Why Don't Families
Buy Your Urns?
By Mary Hickey
Many funeral home owners would love to increase their sale of
urns to families - and rightly so. First, increased sales means
increased revenue. Secondly, they would serve their families more
effectively by providing appropriate vessels to honor the family's
So, why aren't funeral homes selling more urns? Why are remains
being returned to loved ones in plastic or cardboard boxes at
least 50 percent of the time? Because urns need to be re-examined
with current trends in mind.
Ask yourself these questions:
* Do you offer a selection of urns for families traveling on
* Do you offer a selection of urns that are appropriate for scattering?
* Do you offer urns that are attractive and current-looking?
* Do you offer urns that are fairly and reasonably priced?
When designing urns, the first thing to think about is their
intended use. Keep in mind that many people travel on airplanes
for services and placements in other parts of the country - and
other parts of the world. Also, urns often are carried by elderly
widows and widowers who are normally not very strong. Urns, therefore,
must be light weight. Additionally, urns should not be made of
metal due to the Transportation Security Administration's new
procedure on the transport of crematory containers as carry-on
baggage on airplanes. Passengers may still carry-on crematory
containers, but they must pass through an X-ray machine. If an
urn is made of metal or is metal-lined, it will show up as opaque
on X-ray machines, preventing the security screener from being
able to see what is inside - an obvious security risk.
Secondly, consider the current trend toward scattering. Urns
must be easy to open and lightweight to carry, while being attractive
for a scattering ceremony. Ideally, these urns should be reusable
as keepsake boxes; it seems wasteful to never use the urn again.
So why not design them to hold photos, mementos or jewelry of
Next, look at the trend toward life celebrations. Will the design
look dignified and respectable at a celebration? Materials should
be chosen that are soft to the touch and colors that are soothing
and up-to-date. Since women are making most arrangements, urns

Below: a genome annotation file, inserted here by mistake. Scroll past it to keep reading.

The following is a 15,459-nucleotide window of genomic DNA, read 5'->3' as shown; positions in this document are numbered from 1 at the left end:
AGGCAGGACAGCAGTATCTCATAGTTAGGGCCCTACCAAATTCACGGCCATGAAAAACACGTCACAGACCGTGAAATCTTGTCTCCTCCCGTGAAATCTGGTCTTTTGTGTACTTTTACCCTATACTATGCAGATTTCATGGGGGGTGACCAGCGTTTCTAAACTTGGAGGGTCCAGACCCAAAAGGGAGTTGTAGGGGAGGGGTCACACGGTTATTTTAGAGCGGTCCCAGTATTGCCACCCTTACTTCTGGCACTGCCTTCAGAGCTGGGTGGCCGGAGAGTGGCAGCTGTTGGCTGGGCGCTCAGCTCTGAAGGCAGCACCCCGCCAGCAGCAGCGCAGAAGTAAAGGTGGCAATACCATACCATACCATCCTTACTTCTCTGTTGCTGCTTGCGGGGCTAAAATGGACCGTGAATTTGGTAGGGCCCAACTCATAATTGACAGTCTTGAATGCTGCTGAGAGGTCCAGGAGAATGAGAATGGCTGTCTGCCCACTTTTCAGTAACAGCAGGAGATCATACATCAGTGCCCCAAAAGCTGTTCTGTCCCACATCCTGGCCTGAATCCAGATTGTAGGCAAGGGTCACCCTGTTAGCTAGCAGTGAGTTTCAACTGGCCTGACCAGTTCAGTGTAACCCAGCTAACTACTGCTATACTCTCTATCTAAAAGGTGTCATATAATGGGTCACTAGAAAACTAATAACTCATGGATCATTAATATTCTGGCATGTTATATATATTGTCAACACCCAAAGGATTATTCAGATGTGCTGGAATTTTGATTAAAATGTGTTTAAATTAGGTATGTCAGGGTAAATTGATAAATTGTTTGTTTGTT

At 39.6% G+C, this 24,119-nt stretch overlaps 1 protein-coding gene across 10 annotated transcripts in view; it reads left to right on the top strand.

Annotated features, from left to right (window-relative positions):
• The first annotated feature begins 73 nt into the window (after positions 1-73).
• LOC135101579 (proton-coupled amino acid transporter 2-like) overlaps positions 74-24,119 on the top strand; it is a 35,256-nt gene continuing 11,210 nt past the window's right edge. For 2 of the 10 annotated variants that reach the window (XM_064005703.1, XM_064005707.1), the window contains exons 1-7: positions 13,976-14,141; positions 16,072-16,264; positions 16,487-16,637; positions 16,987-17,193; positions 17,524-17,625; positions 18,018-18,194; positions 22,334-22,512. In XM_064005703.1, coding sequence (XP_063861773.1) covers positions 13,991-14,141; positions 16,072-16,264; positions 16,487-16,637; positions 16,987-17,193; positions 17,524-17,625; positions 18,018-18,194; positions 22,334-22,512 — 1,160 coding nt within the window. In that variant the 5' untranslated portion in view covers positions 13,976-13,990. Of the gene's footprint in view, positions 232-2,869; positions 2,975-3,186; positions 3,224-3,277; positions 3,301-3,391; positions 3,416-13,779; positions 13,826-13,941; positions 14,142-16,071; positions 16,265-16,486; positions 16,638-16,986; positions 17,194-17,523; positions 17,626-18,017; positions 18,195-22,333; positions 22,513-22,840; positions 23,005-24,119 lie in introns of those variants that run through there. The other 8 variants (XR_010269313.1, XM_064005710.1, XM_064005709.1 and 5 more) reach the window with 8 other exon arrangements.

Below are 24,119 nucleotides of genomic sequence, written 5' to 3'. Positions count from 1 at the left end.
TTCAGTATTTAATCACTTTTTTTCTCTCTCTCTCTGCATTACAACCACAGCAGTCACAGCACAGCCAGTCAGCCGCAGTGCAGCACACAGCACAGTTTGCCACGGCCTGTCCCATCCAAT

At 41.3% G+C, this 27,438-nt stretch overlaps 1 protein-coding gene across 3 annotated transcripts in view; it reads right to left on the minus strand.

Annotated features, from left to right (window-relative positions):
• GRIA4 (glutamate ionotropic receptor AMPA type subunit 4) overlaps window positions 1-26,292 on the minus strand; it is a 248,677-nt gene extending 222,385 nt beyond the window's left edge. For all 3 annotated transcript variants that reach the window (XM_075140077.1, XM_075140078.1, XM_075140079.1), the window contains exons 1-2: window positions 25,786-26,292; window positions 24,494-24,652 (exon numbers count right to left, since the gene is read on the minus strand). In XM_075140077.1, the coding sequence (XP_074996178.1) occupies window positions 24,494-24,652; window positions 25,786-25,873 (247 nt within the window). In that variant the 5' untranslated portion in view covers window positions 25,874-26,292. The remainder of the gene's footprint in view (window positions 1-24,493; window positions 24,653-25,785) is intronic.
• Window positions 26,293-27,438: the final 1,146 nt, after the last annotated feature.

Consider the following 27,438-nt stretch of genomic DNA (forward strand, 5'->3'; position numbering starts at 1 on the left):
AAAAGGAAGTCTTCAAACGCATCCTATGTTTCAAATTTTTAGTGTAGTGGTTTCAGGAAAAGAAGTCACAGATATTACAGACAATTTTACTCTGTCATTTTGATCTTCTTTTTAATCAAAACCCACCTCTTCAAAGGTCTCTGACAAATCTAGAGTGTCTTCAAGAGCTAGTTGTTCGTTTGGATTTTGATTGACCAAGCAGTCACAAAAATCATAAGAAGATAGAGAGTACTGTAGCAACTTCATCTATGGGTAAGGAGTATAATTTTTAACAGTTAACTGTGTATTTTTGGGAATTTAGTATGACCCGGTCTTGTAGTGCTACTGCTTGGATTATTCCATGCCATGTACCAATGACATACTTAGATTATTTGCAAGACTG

should be designed to appeal to women.
Finally, think about price. Urns must be able to be designed
and reproduced in large quantities, with consistent quality, and
still be affordable both to the funeral home and to the families
I’ve personally visited hundreds of funeral homes across
the country and on average it seems 50% of the time remains are
being returned in the minimum plastic box or even worse a cardboard
box. The simple question must be asked here, “Why are families
choosing such an undignified option 50% of the time?” To
find the answer, I look no further than the selection room. Most
of the urns that I see are priced between $250 and $500. Besides
that most of the urns unattractive and are not practical for what
families are doing with remains, they are also overpriced.
What if you offered the 50% of families that didn’t select
anything a line of urns that cost under $100? Might you sell more
urns? Let’s run the numbers, say you do 200 cases per year
and half of those are cremation. Of that 100 let’s say you
sold over $200 urns to 50 of those families and under $100 urns
to the other 50 families. On those 50 families that bought a $100
urn you made $50 profit. At the end of the year you would have
made an additional $2,500. That $2,500 would buy a couple airline
tickets to Hawaii or some new carpet for your funeral home. Most
importantly, you will have provided families with more affordable
and potentially more practical choices. No one wins when the families
get their loved ones back in a plastic or cardboard box.
You may want to look at the Crescent (888-856-4516) line of urns,
they have a few options under $50 wholesale, Terrybear (888-588-8767)
offers a MAUS line which stands for Most Affordable Urn Series.
The Renaissance Urn Company offers both silk urns and a biodegradable
line of urns at under $45 to the funeral home.
Five things you can do to update your urn selection:
1. Clear out urns that have not sold at least once. See if the
vendor you bought them from will trade them out for a style that
is more current. If not, create a sale table, mark them down and
move them out.
2. Divide your urn showroom by purpose: scattering, traveling,
biodegradable, artistic, mausoleum, etc.
3. Provide a low-end option that is practical, affordable and
attractive, so that you are almost guaranteed an urn sale. Offer
a line of urns priced at under $100. Cresent, Terry Bear and Renaissance
Urn Company all offer urns that wholesale for under $45.
4. Look at the lighting in the room; urns look better with more
light. Ikea has very affordable halogen lighting, with some as
low as $10 each. Three or four of these lights could make a big
5. Be sure to ask families what they plan to do with the remains
so you can help them choose the right urn for their intended use.
When looking at your urn showroom, think about the purposes those
urns may need to fill, and decide if your selection meets the
needs of the next generation of cremation consumers. With a little
makeover to your urn selection area you may find your urn revenue
increasing instead of decreasing.
Mary Hickey has a degree in marketing from the University
of Wisconsin-Madison and has 18 years experience as a marketing
executive, including consulting work with companies such as Microsoft,
Dole and Cisco Systems. In 2001, she co-founded Renaissance Urn
Co., San Francisco, www.renaissanceurns.com. She can be reached
at 800-465-0553 or firstname.lastname@example.org.
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